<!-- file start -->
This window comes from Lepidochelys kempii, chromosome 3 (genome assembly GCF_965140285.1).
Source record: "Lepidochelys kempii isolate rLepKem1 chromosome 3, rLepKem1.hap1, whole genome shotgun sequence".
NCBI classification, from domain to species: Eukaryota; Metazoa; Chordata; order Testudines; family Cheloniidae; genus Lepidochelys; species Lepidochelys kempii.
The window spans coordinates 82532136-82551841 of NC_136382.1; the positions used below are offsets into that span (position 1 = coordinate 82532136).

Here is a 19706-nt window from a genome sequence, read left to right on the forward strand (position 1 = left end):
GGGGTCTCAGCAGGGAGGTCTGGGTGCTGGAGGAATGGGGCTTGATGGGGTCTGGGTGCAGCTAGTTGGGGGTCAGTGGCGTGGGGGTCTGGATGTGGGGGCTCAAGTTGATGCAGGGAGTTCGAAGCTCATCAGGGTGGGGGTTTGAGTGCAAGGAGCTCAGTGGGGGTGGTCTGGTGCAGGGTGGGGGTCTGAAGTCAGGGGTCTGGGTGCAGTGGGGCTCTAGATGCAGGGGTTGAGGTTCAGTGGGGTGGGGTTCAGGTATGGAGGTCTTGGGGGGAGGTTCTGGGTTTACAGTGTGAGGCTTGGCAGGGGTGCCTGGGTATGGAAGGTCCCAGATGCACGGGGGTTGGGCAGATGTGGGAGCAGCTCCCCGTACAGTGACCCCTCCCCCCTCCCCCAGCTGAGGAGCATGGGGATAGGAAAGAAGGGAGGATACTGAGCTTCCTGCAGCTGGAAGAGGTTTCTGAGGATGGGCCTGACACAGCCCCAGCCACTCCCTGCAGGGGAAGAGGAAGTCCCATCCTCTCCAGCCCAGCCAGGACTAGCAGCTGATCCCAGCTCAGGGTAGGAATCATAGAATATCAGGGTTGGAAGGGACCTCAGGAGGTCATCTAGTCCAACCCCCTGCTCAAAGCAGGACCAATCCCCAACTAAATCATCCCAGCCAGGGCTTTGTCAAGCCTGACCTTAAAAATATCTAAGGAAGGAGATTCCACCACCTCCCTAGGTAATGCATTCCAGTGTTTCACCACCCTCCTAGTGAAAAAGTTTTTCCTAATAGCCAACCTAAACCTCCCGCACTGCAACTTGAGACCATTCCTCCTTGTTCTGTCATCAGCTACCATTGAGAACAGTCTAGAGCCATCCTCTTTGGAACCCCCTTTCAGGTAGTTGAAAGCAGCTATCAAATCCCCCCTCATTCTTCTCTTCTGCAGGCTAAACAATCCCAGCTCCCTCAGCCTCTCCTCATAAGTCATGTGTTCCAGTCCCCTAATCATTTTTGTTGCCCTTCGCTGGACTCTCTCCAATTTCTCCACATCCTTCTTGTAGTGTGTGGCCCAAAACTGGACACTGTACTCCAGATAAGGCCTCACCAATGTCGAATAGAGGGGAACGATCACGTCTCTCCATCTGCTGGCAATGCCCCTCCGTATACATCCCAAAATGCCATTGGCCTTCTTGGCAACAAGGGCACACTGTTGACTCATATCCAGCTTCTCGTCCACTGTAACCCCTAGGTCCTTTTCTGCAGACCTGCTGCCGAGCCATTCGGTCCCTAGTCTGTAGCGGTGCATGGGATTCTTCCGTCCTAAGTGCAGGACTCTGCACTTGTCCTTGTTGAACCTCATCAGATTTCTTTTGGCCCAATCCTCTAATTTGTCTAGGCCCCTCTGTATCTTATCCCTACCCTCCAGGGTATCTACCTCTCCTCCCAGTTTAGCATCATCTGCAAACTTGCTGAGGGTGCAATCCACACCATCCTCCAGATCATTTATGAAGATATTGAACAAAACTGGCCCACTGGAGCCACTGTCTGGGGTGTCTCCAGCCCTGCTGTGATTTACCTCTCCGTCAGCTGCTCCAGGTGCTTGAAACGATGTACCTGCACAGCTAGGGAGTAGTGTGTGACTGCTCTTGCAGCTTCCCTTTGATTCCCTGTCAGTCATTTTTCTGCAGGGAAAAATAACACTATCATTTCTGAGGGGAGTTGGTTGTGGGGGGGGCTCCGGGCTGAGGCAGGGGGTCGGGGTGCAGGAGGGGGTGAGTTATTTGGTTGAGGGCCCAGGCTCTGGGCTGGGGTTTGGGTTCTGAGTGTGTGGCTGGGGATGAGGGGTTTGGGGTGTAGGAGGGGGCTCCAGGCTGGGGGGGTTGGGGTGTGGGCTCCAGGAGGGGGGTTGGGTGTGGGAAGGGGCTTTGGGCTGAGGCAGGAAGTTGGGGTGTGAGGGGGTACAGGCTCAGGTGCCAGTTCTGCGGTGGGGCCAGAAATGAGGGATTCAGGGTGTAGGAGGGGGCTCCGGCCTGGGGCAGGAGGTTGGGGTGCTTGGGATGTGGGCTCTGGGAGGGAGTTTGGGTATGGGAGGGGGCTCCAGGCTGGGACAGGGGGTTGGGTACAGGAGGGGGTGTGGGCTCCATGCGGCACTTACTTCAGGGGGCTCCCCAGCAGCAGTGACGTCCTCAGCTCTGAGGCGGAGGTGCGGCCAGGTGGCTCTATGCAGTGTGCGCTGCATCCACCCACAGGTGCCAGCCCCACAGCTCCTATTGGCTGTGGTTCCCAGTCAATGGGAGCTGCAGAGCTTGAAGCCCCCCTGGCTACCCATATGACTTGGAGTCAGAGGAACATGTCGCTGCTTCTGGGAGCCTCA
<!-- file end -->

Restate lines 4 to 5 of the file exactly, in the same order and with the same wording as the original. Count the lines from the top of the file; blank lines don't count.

The window spans coordinates 82532136-82551841 of NC_136382.1; the positions used below are offsets into that span (position 1 = coordinate 82532136).

Here is a 19706-nt window from a genome sequence, read left to right on the forward strand (position 1 = left end):